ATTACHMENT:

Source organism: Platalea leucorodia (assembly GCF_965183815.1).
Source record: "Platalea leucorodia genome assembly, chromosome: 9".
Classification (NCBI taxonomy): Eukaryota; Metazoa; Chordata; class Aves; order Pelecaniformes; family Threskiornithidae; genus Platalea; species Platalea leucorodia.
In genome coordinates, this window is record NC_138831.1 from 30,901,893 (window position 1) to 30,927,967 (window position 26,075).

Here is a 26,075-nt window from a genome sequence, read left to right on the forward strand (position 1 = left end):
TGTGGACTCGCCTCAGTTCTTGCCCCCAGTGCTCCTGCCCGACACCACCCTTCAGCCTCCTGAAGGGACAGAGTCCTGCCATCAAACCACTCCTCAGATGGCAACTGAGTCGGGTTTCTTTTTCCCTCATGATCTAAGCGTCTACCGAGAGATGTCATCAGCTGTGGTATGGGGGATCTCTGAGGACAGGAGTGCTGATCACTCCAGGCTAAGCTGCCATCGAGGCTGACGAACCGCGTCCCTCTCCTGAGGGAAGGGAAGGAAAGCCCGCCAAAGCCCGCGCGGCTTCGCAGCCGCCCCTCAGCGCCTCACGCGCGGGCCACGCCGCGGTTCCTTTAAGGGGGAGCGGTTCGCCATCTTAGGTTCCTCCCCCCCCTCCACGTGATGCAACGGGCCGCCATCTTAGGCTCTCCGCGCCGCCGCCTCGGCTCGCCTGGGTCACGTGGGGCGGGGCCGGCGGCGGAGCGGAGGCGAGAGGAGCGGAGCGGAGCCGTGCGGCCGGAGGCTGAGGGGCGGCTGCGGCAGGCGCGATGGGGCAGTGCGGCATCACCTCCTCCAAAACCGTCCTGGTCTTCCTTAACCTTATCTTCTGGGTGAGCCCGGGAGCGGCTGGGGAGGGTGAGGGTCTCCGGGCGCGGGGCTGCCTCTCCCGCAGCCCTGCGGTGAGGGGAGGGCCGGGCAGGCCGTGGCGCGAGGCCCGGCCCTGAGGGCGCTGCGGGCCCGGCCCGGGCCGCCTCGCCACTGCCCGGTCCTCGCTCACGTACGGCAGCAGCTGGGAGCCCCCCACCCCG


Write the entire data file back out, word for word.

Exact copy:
Source organism: Platalea leucorodia (assembly GCF_965183815.1).
Source record: "Platalea leucorodia genome assembly, chromosome: 9".
Classification (NCBI taxonomy): Eukaryota; Metazoa; Chordata; class Aves; order Pelecaniformes; family Threskiornithidae; genus Platalea; species Platalea leucorodia.
In genome coordinates, this window is record NC_138831.1 from 30,901,893 (window position 1) to 30,927,967 (window position 26,075).

Here is a 26,075-nt window from a genome sequence, read left to right on the forward strand (position 1 = left end):
TGTGGACTCGCCTCAGTTCTTGCCCCCAGTGCTCCTGCCCGACACCACCCTTCAGCCTCCTGAAGGGACAGAGTCCTGCCATCAAACCACTCCTCAGATGGCAACTGAGTCGGGTTTCTTTTTCCCTCATGATCTAAGCGTCTACCGAGAGATGTCATCAGCTGTGGTATGGGGGATCTCTGAGGACAGGAGTGCTGATCACTCCAGGCTAAGCTGCCATCGAGGCTGACGAACCGCGTCCCTCTCCTGAGGGAAGGGAAGGAAAGCCCGCCAAAGCCCGCGCGGCTTCGCAGCCGCCCCTCAGCGCCTCACGCGCGGGCCACGCCGCGGTTCCTTTAAGGGGGAGCGGTTCGCCATCTTAGGTTCCTCCCCCCCCTCCACGTGATGCAACGGGCCGCCATCTTAGGCTCTCCGCGCCGCCGCCTCGGCTCGCCTGGGTCACGTGGGGCGGGGCCGGCGGCGGAGCGGAGGCGAGAGGAGCGGAGCGGAGCCGTGCGGCCGGAGGCTGAGGGGCGGCTGCGGCAGGCGCGATGGGGCAGTGCGGCATCACCTCCTCCAAAACCGTCCTGGTCTTCCTTAACCTTATCTTCTGGGTGAGCCCGGGAGCGGCTGGGGAGGGTGAGGGTCTCCGGGCGCGGGGCTGCCTCTCCCGCAGCCCTGCGGTGAGGGGAGGGCCGGGCAGGCCGTGGCGCGAGGCCCGGCCCTGAGGGCGCTGCGGGCCCGGCCCGGGCCGCCTCGCCACTGCCCGGTCCTCGCTCACGTACGGCAGCAGCTGGGAGCCCCCCACCCCG